Snippets of Warnock’s sermons became fodder for attack ads from his Republican opponent, Sen. Kelly Loeffler. A white Christian businesswoman, Loeffler had earlier decried what she called the “anti-faith attacks” against conservative Supreme Court Justice Amy Coney Barrett. But Loeffler showed no reservations in using faith as a political weapon against Warnock. Loeffler and her GOP allies seized on a thirty-second clip from a 2011 sermon the pastor gave in which he references the Gospel of Matthew, declaring, “America, nobody can serve God and the military. You can’t serve God and money. You cannot serve God and mammon at the same time. America, choose ye this day who you will serve.” Florida Sen. Marco Rubio, who frequently tweets Bible verses, circulated the clip, commenting that “these and even crazier things is what the radicals who control the Democratic party’s activist and small dollar donor based believe.” President Trump called Warnock “the most radical and dangerous left-wing candidate ever to seek this office,” during an election-eve rally in Georgia. “He does not have your values,” the president said.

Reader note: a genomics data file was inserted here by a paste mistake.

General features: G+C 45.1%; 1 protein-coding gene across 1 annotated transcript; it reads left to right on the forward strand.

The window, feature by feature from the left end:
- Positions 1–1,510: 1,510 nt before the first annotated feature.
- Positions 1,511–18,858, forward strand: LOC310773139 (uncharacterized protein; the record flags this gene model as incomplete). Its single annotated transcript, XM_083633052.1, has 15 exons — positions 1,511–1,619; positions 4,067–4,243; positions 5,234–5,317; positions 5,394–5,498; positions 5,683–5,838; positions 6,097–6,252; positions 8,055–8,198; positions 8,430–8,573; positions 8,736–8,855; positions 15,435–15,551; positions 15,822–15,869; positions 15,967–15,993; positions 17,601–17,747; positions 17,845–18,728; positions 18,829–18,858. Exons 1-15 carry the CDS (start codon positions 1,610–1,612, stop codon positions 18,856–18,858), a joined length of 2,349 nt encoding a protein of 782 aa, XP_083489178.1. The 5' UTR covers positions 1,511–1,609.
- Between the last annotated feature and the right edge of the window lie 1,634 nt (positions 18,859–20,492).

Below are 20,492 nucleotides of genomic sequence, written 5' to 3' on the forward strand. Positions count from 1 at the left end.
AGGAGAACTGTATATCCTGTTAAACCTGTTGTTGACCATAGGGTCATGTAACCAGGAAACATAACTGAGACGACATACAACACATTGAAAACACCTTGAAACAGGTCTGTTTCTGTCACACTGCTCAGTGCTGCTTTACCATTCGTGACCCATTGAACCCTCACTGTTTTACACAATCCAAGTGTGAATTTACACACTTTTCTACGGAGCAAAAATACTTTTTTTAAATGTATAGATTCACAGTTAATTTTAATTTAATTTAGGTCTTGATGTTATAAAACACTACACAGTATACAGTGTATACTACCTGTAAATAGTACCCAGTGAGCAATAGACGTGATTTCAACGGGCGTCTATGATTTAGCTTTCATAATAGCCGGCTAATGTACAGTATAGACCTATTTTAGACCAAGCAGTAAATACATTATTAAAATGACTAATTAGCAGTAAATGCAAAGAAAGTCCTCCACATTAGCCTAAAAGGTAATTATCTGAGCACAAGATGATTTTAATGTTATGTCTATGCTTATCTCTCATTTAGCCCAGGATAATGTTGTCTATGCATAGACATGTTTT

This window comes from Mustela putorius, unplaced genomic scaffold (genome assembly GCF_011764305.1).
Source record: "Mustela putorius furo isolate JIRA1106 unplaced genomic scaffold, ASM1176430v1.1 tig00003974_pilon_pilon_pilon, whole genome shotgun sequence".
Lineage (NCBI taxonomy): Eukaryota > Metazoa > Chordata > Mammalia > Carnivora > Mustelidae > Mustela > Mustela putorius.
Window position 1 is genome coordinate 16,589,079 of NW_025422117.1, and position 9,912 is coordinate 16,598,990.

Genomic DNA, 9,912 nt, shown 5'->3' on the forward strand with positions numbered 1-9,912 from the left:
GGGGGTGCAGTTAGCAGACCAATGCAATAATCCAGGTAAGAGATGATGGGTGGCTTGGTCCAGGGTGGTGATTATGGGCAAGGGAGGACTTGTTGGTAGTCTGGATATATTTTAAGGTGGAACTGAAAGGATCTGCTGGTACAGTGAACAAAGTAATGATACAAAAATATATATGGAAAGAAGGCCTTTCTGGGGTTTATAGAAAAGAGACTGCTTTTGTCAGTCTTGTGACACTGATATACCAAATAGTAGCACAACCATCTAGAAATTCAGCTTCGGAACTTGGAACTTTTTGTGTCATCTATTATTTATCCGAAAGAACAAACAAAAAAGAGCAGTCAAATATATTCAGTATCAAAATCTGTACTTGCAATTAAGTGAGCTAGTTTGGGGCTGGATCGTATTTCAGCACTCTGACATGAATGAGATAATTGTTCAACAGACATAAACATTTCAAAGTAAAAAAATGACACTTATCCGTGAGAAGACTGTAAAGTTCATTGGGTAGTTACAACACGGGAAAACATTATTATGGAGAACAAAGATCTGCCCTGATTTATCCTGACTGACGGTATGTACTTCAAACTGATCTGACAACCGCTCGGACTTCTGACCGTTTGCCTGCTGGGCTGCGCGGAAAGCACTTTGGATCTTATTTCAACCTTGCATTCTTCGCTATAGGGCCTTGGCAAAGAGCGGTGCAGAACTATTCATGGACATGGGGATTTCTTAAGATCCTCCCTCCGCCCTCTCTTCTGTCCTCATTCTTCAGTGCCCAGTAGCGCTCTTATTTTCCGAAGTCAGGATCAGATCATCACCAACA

The orchestrated efforts to portray Warnock as a Marxist, an unpatriotic radical out of touch with Christian values, only make sense if you whitewash the Hebrew prophets and the ministry of Jesus from the Bible. Small government, lower taxes, and a strong military are a manufactured holy trinity that fuel the political and religious imagination of many white Christians. But this orthodoxy is ideological, not authentically Christian. In contrast, Warnock, who said he will continue to preach at Ebenezer Baptist Church on Sundays, embraces a Christianity that, in the words of Pope Francis, goes to the “peripheries.” In the United States, you can’t start from the peripheries without acknowledging the ways that white supremacy has shaped laws and institutions that continue to harm people of color. As Warnock put it in a eulogy last summer for Rayshard Brooks, a young Black father of four shot and killed by an Atlanta police officer in a Wendy’s parking lot: